Families have in recent years expressed interest to International Family Services in taking their now older adopted Russian children to back Russia for a visit to their orphanage, city or extended biological family. While this visit can have positive benefits for these children, adoptive parents should factor into their planning the realities of their children’s Russian citizenship.

•    In effect, Russian children adopted American parents hold dual citizenship in both the US and Russia.
•    Russian children adopted and living in the US as American citizens are still considered by Russians to be Russian citizens only.
•    When these Russian-born children travel to Russia, they must do so on a valid (non-expired) Russian passport rather than in their US passport with a Russian visa.
•    While in Russia, these children are treated as Russians, limiting US Consulate support should the child get into trouble while in Russia.
•    Additionally, adopted males 18 – 27 years of age will be subject to the Russian conscription laws, eligible to be drafted into the Russian military.

For more information, see the sources below.


From Russian Behind the Scenes

“According to the law on citizenship, a citizen of Russia is considered a citizen of Russia no matter whether he has another citizenship or not.” [ Dmitry Gudkov, Duma deputy and initiator of the amendment of the Dima Yakovlev Law banning the adoption of Russian children by U.S. citizens]
. . . .
According to Russia’s federal law “On citizenship,” every Russian citizen with dual citizenship is treated by the Russian Federation and its authorities as a citizen of Russia only. [Emphasis added]
(Source: Russia Behind the Headlines, “Ban on US Citizens Adopting Russian Children May be Amended,” http://rbth.com/news/2015/02/12/ban_on_us_citizens_adopting_russian_children_may_be_amended_43659.html, accessed 3/17/15).

From the School of Russian and Asian Studies

Anyone who emigrated from Russia to the USA, even if by adoption, in 1992 or later, is still a Russian citizen unless specific steps have been taken to renounce the individual’s citizenship. Children adopted from Russia remain Russian citizens until they are 18 years of age, at which point they can choose to renounce citizenship. If no steps are taken to renounce citizenship, Russian citizenship is retained by default.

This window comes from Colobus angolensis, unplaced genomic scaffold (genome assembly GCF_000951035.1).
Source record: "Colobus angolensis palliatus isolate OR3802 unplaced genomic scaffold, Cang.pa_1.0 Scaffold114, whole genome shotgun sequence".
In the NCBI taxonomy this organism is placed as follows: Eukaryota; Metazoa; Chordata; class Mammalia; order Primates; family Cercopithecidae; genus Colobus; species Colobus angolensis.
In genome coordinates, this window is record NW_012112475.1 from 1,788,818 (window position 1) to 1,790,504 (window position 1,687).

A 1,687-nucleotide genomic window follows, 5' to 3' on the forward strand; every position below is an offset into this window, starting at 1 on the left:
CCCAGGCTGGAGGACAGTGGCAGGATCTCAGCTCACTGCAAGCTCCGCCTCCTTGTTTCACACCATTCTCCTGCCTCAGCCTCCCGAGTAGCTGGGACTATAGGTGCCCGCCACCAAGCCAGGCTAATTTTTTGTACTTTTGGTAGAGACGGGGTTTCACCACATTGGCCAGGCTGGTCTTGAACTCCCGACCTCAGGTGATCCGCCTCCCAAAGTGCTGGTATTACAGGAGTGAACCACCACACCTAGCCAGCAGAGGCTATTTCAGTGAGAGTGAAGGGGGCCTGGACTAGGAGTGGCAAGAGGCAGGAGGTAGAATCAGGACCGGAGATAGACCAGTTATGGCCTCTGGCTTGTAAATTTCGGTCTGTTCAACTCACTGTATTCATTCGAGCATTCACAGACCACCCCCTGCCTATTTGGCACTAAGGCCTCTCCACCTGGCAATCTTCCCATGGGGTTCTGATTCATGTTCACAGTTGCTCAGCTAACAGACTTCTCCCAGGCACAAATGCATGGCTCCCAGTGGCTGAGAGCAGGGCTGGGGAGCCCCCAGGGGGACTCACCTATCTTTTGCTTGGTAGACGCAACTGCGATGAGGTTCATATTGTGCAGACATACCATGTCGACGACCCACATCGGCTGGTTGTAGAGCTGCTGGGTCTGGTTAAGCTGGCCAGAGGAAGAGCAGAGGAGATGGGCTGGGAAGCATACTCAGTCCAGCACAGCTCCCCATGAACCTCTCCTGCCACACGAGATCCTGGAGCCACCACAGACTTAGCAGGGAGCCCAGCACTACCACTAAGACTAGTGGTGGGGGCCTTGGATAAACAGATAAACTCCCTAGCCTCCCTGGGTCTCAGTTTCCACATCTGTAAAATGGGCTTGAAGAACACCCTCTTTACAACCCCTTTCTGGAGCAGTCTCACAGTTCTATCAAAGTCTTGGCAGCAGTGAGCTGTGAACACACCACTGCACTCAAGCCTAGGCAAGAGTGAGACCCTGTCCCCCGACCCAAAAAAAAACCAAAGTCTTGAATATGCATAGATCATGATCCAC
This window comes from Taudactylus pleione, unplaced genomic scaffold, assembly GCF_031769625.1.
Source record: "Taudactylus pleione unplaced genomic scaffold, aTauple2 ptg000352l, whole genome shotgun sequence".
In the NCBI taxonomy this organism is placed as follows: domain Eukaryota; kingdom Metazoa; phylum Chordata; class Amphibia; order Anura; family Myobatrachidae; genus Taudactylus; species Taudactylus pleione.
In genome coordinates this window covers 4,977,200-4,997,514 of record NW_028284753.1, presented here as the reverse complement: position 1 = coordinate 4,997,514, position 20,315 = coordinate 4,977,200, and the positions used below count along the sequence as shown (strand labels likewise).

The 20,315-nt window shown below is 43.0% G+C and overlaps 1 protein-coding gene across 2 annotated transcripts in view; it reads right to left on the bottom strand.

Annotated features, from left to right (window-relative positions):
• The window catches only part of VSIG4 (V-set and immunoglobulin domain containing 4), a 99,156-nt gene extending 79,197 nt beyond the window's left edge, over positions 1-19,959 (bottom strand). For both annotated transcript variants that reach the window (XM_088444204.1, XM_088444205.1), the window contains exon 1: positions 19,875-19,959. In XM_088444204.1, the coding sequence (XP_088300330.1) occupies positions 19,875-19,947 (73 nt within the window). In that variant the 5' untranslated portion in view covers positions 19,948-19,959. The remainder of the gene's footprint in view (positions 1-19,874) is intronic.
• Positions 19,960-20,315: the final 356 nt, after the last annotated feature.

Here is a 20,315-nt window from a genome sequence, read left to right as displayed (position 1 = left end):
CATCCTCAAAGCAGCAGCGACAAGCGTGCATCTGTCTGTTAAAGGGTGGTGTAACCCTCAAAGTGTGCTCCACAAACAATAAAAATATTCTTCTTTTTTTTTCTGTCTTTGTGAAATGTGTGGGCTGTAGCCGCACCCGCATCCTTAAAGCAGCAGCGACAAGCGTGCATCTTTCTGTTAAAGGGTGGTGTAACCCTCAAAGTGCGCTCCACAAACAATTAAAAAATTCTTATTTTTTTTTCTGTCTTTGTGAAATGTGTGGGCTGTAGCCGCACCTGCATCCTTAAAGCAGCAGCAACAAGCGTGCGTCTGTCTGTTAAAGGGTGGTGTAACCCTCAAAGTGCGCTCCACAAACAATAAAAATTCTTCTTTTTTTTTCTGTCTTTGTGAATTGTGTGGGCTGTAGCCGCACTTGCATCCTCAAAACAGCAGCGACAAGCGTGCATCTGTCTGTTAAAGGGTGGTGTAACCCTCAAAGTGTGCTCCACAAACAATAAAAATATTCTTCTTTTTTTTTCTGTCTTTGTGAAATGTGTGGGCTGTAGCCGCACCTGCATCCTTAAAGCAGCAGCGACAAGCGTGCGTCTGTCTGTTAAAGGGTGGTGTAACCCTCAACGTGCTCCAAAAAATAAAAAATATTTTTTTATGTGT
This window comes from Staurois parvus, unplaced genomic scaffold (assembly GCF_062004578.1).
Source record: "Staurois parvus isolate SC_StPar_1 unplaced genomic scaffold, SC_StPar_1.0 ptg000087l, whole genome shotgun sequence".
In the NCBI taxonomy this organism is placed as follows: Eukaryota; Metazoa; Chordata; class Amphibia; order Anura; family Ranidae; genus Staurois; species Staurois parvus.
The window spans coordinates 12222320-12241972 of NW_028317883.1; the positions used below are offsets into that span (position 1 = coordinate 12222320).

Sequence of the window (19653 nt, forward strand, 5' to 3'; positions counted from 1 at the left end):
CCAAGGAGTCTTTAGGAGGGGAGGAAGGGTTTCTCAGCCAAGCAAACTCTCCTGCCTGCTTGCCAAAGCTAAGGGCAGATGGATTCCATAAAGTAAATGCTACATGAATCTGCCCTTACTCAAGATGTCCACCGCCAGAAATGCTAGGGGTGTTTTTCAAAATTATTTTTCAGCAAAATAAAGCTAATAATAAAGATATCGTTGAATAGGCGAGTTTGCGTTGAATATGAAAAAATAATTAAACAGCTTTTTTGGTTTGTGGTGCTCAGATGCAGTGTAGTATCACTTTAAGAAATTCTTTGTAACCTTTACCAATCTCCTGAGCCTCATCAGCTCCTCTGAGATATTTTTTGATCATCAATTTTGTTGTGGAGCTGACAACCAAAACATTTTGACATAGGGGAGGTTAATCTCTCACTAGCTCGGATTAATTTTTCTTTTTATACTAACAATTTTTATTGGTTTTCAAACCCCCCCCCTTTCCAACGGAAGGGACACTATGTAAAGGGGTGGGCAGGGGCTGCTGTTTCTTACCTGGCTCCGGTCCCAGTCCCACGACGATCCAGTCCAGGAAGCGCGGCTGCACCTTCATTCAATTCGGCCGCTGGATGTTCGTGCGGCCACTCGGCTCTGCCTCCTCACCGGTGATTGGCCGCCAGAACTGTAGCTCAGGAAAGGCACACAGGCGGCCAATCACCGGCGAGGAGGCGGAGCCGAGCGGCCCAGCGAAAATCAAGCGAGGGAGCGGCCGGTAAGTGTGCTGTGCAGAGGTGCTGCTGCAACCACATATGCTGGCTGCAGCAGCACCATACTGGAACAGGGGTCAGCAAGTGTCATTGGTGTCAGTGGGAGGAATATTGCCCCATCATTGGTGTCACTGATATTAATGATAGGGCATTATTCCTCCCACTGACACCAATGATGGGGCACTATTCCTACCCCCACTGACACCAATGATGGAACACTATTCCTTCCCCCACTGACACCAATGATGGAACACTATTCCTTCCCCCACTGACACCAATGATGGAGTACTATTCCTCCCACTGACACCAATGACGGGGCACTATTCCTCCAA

Russian law does NOT forbid carrying US citizenship as well as Russian. However, Russian law does not officially recognize dual citizenship, either. Russia requires their citizens, including those holding dual citizenship, to enter Russia on the basis of a Russian passport. Russian citizens may not receive a student (or any other) visa. It is illegal for a Russian citizen to enter Russia on a visa.

. . . .if you [as a student] enter Russia on the basis of your Russian passport, you are fully subject to Russian law. The US and Russia will consider you a Russian citizen while you are abroad in Russia. Students who find themselves in trouble with the authorities for whatever reason cannot expect the American Embassy to assist them. This can be of special importance to males between the ages of 18-27, which is the draft age for males in Russia.

The process of renouncing Russian citizenship can take between 6-12 months. To renounce Russian citizenship, one must have a valid (not expired) Russian passport. Renewing a Russian passport usually takes an additional 2-4 months. If someone in this dual-citizen situation is planning to study abroad in Russia at any point, or simply travel to Russia, this issue should be addressed as soon as possible. Starting this process when applying for most study abroad programs is already too late.

The position of the Russian Embassy, as we  [School of Russian and Asian Studies] perceive it, is that they [Russians] would prefer that you NOT renounce your citizenship. We suggest keeping this in mind and doing things in stages as they are likely to be more helpful on the stage of renewing your passport than on the latter stage of renouncing citizenship.
(Source: School of Russian and Asian Studies, “Dual Citizens, Adoptees, and Heritage Speakers
– Visa and Safety Issues,” http://www.sras.org/guides_dual_citizens, accessed 3/17/15)

Further reading:
NO. 62-FZ OF MAY 31, 2002

Explore Adoption

Receive the eBook “A Stormy Night in Bucharest – Angela’s Story” when you sign up to connect with International Family Services and start to Explore Adoption.

We look forward to connecting with you! Please check your email to download your eBook.

Pin It on Pinterest

Share This